Browsing named entities in Official Records of the Union and Confederate Armies, Chapter XXII: Operations in Kentucky, Tennessee, North Mississippi, North Alabama, and Southwest Virginia. March 4-June 10, 1862. (ed. Lieut. Col. Robert N. Scott). You can also browse the collection for Joshua W. Sill or search for Joshua W. Sill in all documents.

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Official Records of the Union and Confederate Armies, Chapter XXII: Operations in Kentucky, Tennessee, North Mississippi, North Alabama, and Southwest Virginia. March 4-June 10, 1862. (ed. Lieut. Col. Robert N. Scott), April 7-12, 1862.--raid on Confederate line of communications between Chattanooga, Tenn., and Marietta, Ga. (search)
e war the South still fees the claim of mercy and humanity If you will be so good as to grant us this request we will ever be grateful to you. Please inform us of your decision as soon as convenient. W. W. Brown, Wm. Knight, Elihu Mason, Jno. R. Porter, Wm. Bensinger, Robt. Buffum, mark Wood, Alfred Wilson, Twenty-first Ohio Regiment. Wm. Pittenger, Second Ohio Regiment. Wm. H. Reddick, Jno. Wollam, D. A. Dorsey, M. J. Hawkins, Jacob Parrott, Thirty-third Ohio Regiment. All of Sill's brigade, Buell's division. Respectfully forwarded to General Slaughter. G. W. Lee, Commanding Post. headquarters, Atlanta, Ga., Sept. 16, 1862. Hon. George W. Randolph, Secretary of War, Richmond, Va.: Sir: Your communication 11th instant is duly to hand. In reply I have respectfully to say that the arrest, incarceration, trial, and execution of the prisoners you refer to occurred before I took charge of this post by your order. I found a number of prisoners on my arrival, an
at length succeeded in cutting the great artery of railway intercommunication between the Southern States. Very respectfully, your obedient servant, O. M. Mitchel, Brigadier-General, Commanding. Capt. J. B. Fry, Assistant Adjutant-General. headquarters Third Division, Huntsville, April 11, 1862. The work so happily commenced on yesterday has been completed to-day upon a train of cars captured from the enemy at Huntsville. A heavy force of the Ninth Brigade, under command of Sill, was ordered to drive the enemy from Stevenson in the east, while an equal force from the Eighth Brigade, upon captured cars, was directed to seize Decatur upon the west. Both expeditions proved eminently successful. I accompanied the most difficult one to Stevenson in person, from which place 2,000 of the enemy fled as usual at our approach without firing a gun, leaving behind five locomotives and a large amount of rolling stock. To prevent the enemy from penetrating toward Nashville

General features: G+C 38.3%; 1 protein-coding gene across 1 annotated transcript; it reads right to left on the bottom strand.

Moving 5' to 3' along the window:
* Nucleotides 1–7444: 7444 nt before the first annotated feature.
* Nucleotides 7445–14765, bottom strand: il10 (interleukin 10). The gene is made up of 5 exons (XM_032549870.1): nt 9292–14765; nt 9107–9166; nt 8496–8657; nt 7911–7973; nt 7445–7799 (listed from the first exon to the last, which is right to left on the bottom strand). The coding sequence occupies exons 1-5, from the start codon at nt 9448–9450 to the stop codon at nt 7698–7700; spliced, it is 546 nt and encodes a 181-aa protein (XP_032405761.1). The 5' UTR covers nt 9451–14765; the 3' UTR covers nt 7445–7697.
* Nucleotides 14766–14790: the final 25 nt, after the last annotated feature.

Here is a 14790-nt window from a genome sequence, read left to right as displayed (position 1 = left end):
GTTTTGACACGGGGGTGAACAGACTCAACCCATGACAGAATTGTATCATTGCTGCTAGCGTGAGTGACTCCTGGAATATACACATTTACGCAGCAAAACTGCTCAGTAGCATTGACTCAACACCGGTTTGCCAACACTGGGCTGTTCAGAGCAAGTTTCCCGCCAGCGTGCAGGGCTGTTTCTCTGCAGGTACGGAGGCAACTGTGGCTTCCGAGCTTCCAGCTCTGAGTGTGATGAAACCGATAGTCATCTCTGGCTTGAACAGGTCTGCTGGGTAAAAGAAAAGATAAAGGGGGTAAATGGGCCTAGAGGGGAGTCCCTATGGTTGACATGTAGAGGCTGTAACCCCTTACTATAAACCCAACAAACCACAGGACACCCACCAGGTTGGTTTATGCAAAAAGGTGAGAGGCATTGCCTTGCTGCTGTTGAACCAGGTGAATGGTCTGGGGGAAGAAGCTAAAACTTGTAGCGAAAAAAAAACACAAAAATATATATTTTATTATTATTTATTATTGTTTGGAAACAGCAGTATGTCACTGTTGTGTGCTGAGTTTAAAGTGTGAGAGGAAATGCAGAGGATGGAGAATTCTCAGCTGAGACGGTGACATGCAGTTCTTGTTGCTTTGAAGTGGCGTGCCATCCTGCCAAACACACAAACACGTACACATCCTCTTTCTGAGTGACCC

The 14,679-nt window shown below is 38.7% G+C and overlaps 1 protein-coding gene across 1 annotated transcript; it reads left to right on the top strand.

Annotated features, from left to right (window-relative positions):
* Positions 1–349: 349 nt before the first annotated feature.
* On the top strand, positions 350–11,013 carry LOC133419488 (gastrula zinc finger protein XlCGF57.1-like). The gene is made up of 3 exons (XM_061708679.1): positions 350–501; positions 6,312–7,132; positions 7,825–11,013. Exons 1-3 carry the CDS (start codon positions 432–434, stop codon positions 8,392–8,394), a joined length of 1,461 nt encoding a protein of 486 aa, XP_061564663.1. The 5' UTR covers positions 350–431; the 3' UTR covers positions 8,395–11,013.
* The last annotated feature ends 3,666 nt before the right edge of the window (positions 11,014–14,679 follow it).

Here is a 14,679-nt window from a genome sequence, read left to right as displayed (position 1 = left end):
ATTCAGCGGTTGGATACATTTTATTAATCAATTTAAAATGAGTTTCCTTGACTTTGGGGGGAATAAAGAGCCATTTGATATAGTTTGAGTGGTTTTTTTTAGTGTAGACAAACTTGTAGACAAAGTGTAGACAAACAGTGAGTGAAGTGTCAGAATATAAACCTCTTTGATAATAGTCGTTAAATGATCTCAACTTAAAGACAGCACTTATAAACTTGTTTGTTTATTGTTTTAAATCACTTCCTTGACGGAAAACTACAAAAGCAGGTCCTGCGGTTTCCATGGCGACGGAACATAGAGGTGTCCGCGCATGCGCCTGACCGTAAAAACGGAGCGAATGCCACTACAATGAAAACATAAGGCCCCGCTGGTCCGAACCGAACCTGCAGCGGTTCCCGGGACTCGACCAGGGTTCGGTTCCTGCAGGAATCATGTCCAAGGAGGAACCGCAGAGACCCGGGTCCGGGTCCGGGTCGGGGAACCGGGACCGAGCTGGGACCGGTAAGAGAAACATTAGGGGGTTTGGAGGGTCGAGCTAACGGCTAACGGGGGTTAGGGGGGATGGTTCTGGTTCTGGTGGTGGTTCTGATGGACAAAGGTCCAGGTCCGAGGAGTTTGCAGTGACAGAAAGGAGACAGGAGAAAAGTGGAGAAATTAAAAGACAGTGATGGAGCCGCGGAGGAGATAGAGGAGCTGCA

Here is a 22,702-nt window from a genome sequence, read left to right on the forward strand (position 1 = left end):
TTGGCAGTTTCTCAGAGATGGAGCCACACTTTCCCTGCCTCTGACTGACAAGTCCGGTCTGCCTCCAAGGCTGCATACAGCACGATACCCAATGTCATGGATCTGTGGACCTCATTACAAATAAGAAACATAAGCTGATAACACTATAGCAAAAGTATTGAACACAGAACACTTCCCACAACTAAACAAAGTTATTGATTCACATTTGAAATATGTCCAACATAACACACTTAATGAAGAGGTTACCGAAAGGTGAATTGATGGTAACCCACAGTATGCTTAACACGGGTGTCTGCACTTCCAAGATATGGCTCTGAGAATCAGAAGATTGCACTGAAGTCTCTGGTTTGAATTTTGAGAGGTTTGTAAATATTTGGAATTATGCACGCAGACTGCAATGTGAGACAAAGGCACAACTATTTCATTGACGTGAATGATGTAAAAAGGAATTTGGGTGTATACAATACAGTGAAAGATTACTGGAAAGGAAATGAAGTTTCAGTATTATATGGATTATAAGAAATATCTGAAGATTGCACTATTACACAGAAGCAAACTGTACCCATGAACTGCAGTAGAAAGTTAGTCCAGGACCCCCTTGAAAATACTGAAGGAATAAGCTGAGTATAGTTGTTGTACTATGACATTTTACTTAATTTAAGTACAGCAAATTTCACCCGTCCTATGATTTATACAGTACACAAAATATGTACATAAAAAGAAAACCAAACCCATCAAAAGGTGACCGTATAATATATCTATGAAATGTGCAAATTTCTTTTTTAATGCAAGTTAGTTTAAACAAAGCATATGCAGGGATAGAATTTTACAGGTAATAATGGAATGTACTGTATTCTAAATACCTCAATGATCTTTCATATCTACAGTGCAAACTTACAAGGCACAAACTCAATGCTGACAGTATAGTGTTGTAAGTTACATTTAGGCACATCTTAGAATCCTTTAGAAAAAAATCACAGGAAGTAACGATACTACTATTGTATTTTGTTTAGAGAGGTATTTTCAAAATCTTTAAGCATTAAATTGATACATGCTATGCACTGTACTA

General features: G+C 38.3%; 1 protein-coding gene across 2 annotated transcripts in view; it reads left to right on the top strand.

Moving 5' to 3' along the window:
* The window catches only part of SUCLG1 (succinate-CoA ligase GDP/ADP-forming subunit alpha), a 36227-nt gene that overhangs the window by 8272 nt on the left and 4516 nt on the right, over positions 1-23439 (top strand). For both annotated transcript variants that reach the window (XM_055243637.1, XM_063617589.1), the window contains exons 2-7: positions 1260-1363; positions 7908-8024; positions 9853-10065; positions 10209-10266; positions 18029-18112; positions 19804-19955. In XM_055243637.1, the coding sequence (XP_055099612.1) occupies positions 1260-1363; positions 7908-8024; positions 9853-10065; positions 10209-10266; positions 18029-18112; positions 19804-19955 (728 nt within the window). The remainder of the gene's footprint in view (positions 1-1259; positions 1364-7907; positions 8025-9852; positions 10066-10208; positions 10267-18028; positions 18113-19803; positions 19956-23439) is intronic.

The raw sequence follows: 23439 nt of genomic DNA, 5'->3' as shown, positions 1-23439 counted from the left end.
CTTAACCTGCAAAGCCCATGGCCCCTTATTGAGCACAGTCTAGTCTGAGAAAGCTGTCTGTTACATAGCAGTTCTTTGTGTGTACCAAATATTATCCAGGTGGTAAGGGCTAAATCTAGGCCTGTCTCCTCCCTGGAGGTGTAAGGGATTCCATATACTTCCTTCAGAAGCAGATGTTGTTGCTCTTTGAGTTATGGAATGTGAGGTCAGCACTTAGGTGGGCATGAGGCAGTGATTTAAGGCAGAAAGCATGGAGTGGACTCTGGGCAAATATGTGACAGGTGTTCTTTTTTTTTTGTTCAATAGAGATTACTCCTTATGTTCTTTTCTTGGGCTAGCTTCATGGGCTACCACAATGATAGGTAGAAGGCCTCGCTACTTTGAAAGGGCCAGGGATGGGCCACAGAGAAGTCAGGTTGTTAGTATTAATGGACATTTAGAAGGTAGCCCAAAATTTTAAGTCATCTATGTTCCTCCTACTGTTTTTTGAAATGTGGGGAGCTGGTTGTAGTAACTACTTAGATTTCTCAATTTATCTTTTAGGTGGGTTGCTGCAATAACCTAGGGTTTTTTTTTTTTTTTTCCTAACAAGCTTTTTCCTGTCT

April 28, 1862.-skirmish at Paint Rook Bridge, Ala. Reports, etc. No. 1.-Col. Joshua W. Sill, Thirty-third Ohio Infantry. No. 2.-Col. Alfred R. Chapin, Tenth Wisconsin Infantry. No. 3.-Sergt. William Nelson, Tenth Wisconsin Infantry. No. 4.-Congratulatory order of Maj. Gen. Ormsby M. Mitchel, U. S. Army. No. 1.-report of Col. Joshua W. Sill, Thirty-third Ohio Infantry. headquarters Ninth Brigade, Camp Taylor, May 13, 1862. Sir: I beg leave to transmit herewith reportsution we are indebted for still having the railroad in our possession to Bellefonte. Very respectfully, yours, J. W. Sill, Colonel, Commanding Ninth Brigade. Capt. W. P. Prentice Assistant Adjutant-General. No. 2. Report of Col. Alfredimson. Very respectfully, your obedient servant, A. R. Chapin, Colonel Tenth Regiment Wisconsin Volunteers. Col. J. W. Sill, Commanding Ninth Brigade. No. 3.-report of Sergt. William Nelson, Tenth Wisconsin Infantry. Paint Rook Bri
cMinnville, at which point the rebels are said to have a camp. An expedition under General Dumont will co-operate and will advance from Murfreesborough. O. M. Mitchel. Major-General Halleck. No. 2.-reports of Brig.. Genl. James S. Neyley, U. S. Army. headquarters U. S. Forces, Before Chattanooga, Tenn., June 7, 1862-10 a. m. Sir: Yesterday morning moved Colonel Sills command direct to Shell Mound, to divert the enemy opposite that point; also prevent them from crossing. Colonel Sill found two pieces of artillery in position and opened upon it without reply. As I expected, they threw heavy re-enforcements to that point lastnight expecting the attack to be made there. Colonel Scott and Captain Shaeffer's Pennsylvania cavalry were sent from Jasper by a path through the mountain, which resulted in surprising and capturing the enemy's pickets at the ferry and preventing the further retreat of Adams' men over the river. My main force came by Anderson's road. Colonel Sc